Taking the Midnight Ferry to Ko Samui

This post is part of our flashback series taken from emails and letters to family and friends during our tour of Asia and Australia in 2003. This post is pre-kids and was towards the beginning of our first great adventure together. 

Thailand: Ao Nang, Krabi to Ko Samui

After a great few months hopping around southern Thailand, monsoon season was quickly approaching. Micki and I decided that it was time to leave the Andaman Sea and check out the warm and sunny eastern islands in Thailand. The three major islands on the east are the touristy Ko Samui, full moon rave party Ko Pha Ngan and the divers mecca of Ko Tao.

We decided to forego the early bus and a quick ferry and opted to try a night ferry to the island of Ko Samui instead. On the whole, the night ferry was going to take longer, but since we would be traveling at night we thought we’d get an extra day and a free night’s accommodation out of the deal. Well, we definitely got both of those and a few other surprises as well. Hint: one of those surprises involves a goat.

Charles and Micki in Ko Samui

Charles and Micki in Ko Samui, circa 2003

From what we read, the night ferry went a little slower than the other so that’s where we thought all our time would be wasted. As you can probably guess, I could probably fill a few pages talking about how that journey went but for the sake of brevity, I’ll just give you some of the highlights.

It all started the moment we left our hostel…

As was the norm, our journey in South-East Asia started with us getting picked up at our hostel and brought to the bus station. Usually, there is a short wait at the station before taking off. We knew the moment that we reached that first station that this was going to be a memorable trip. After our ten minute ride to the local bus station they announced that we were over an hour and a half early and needed to wait. Next came a very dusty, hot and decrepit three hour bus ride followed by, you guessed it, an hour and a half of more waiting.

As it pushed closer to midnight, we realized we were the only people left at the station.

Everyone else from our group was on their way north to Bangkok or south down to Malaysia. Since it was so late and there was just the two of us, they didn’t even bother starting up a bus.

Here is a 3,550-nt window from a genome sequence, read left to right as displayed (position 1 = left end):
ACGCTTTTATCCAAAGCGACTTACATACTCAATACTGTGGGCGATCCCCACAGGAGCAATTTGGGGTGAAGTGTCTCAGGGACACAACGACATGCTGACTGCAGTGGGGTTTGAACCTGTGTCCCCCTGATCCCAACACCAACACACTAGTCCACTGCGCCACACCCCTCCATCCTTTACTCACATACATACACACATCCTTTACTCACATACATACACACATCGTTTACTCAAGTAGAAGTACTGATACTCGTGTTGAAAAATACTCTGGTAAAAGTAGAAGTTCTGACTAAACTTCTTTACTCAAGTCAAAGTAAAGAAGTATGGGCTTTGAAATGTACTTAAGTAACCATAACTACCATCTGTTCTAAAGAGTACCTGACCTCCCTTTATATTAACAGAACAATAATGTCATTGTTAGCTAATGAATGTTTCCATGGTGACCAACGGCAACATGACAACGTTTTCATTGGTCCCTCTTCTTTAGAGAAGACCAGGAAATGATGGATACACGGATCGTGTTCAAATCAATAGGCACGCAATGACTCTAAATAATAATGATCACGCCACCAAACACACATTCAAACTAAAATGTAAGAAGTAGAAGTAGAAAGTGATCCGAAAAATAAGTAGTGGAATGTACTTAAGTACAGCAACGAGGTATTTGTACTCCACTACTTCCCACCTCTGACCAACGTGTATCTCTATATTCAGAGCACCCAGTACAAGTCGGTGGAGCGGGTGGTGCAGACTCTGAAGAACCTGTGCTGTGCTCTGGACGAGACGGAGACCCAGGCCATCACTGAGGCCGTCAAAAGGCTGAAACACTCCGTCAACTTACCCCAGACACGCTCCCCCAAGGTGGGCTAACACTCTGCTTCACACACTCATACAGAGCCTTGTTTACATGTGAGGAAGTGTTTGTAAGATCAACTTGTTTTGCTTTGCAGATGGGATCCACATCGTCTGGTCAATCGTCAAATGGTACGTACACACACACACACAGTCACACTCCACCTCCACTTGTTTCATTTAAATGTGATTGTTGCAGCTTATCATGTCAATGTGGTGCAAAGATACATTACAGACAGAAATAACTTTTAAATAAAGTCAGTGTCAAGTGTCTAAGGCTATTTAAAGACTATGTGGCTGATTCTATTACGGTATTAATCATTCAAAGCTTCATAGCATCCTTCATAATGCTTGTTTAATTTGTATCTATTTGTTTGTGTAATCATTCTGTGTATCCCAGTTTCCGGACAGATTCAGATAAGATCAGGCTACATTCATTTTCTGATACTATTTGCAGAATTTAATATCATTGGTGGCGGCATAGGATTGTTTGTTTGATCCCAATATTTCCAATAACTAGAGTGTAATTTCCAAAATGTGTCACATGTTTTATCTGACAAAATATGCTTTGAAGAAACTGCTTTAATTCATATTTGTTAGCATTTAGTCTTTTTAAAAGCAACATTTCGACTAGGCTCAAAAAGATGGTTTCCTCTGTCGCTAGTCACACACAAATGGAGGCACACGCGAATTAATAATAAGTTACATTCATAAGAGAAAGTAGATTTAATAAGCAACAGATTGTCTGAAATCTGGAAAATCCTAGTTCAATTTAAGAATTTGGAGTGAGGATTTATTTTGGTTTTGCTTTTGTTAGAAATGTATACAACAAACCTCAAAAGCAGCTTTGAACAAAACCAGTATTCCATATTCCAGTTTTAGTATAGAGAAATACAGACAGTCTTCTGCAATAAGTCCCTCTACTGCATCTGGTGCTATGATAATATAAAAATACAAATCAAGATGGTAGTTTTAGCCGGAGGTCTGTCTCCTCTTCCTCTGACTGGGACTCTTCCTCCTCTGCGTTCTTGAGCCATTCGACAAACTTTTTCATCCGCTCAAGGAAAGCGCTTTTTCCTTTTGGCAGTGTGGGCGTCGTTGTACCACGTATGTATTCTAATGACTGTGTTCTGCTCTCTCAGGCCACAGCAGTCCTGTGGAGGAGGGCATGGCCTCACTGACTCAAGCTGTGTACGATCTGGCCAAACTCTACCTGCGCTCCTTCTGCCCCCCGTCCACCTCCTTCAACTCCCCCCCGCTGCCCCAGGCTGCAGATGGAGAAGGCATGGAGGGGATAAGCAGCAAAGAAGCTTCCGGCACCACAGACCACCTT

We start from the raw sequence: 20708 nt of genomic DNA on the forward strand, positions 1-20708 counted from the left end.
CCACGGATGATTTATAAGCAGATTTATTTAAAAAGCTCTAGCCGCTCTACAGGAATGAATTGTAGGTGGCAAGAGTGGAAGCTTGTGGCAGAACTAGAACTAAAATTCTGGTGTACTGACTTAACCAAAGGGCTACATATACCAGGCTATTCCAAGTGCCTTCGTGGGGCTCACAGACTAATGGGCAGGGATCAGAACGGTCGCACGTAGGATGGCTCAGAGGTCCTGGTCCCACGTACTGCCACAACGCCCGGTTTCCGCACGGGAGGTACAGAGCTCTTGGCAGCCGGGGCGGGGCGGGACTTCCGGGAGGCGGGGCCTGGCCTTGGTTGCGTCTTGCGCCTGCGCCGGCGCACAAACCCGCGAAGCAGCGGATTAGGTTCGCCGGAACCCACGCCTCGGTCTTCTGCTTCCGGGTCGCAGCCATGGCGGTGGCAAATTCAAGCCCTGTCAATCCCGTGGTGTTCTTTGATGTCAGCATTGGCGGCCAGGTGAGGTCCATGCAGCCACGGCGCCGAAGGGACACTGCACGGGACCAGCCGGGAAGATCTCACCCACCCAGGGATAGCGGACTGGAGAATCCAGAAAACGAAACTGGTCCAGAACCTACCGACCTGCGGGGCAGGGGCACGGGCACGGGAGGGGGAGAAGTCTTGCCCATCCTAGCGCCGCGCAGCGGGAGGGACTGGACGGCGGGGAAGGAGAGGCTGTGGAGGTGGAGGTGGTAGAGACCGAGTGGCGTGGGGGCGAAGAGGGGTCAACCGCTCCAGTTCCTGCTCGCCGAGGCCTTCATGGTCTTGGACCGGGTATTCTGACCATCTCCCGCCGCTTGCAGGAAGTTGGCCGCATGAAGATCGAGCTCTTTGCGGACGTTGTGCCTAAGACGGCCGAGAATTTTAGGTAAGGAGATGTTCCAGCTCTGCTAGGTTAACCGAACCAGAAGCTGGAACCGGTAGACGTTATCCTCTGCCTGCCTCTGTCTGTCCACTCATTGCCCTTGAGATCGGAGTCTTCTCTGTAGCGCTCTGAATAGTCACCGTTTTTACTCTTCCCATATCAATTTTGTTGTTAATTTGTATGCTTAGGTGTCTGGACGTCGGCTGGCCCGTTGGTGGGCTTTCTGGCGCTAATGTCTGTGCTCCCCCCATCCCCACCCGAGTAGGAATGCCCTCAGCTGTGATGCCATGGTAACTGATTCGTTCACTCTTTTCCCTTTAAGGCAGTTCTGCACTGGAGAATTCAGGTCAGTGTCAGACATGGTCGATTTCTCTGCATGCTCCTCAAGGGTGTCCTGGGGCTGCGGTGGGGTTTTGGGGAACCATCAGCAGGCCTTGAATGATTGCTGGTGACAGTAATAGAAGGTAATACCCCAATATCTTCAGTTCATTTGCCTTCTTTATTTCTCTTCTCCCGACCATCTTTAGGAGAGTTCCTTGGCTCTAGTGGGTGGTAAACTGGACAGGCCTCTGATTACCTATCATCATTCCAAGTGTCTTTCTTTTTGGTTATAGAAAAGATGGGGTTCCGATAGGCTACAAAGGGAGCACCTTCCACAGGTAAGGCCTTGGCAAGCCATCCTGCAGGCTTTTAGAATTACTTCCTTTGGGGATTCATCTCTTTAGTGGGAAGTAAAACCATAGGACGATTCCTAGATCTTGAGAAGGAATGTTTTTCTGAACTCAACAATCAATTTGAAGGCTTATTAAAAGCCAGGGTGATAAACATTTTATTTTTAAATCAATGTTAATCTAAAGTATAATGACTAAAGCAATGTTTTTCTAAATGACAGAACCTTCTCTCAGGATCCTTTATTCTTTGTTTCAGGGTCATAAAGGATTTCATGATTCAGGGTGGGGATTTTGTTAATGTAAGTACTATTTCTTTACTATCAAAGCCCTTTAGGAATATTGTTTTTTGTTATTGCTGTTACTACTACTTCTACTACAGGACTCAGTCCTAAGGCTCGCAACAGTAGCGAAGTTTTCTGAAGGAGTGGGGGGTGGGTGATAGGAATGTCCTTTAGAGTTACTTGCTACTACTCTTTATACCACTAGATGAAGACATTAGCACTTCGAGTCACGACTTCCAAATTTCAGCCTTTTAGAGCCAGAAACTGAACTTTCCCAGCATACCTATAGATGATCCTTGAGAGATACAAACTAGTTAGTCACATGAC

It turns out we were driven the last leg of the trip in the box of a beat up old truck with a bunch of plastic chairs that they felt needed to be dropped off first. This was all explained to us with wild gestures and lots of nodding since we had no idea what the driver was saying and he obviously didn’t speak a word of English.

I will say that blindly driving down the back streets of a dark, small town close to midnight in a foreign country and pulling into an even darker yard wasn’t exactly the best feeling in the world.

Once we realized they only wanted to drop off the chairs, the truck pulled out and we finally arrived at the ferry. As was our luck that day, we discovered that we had to wait another few hours yet again before the ferry left from Suratthani for the island of Ko Samui.

As bad as all that waiting was, it paled in comparison to realizing that the two goats that were tied to the boat were waiting their turn to board.

Yes, it was definitely a memorable journey. Anyway, after seeing the cargo that was being loaded, we were thrilled when we realized that everyone on board had a 2×6 foot-sleeping mat and an old pillow to call their own. As sad as that sounds, you can probably imagine our discontent when, after playing cards for over two hours, we realized that we hadn’t even left the shore yet.

Ko Samui Ferry

Sleeping on a Thai ferry. Photo courtesy Gosandra travels round the world

I would like to end the story on that note but since I tend to always share the more positive and unusual aspects of our trip today I feel the need to describe the less pleasant and more mundane side as well. With that in mind, I could tell you all about the long night aboard suffocating on diesel fuel fumes or maybe the big cockroaches and wacked out moths that lunged at us continuously.

Of course, I wouldn’t be honest if I didn’t also mention our backpacker neighbors who looked as grubby as they smelled and who continually invaded our 2×6 space. On the whole, interesting wouldn’t even begin to describe it but, as I always say, any story worth mentioning is an adventure worth living.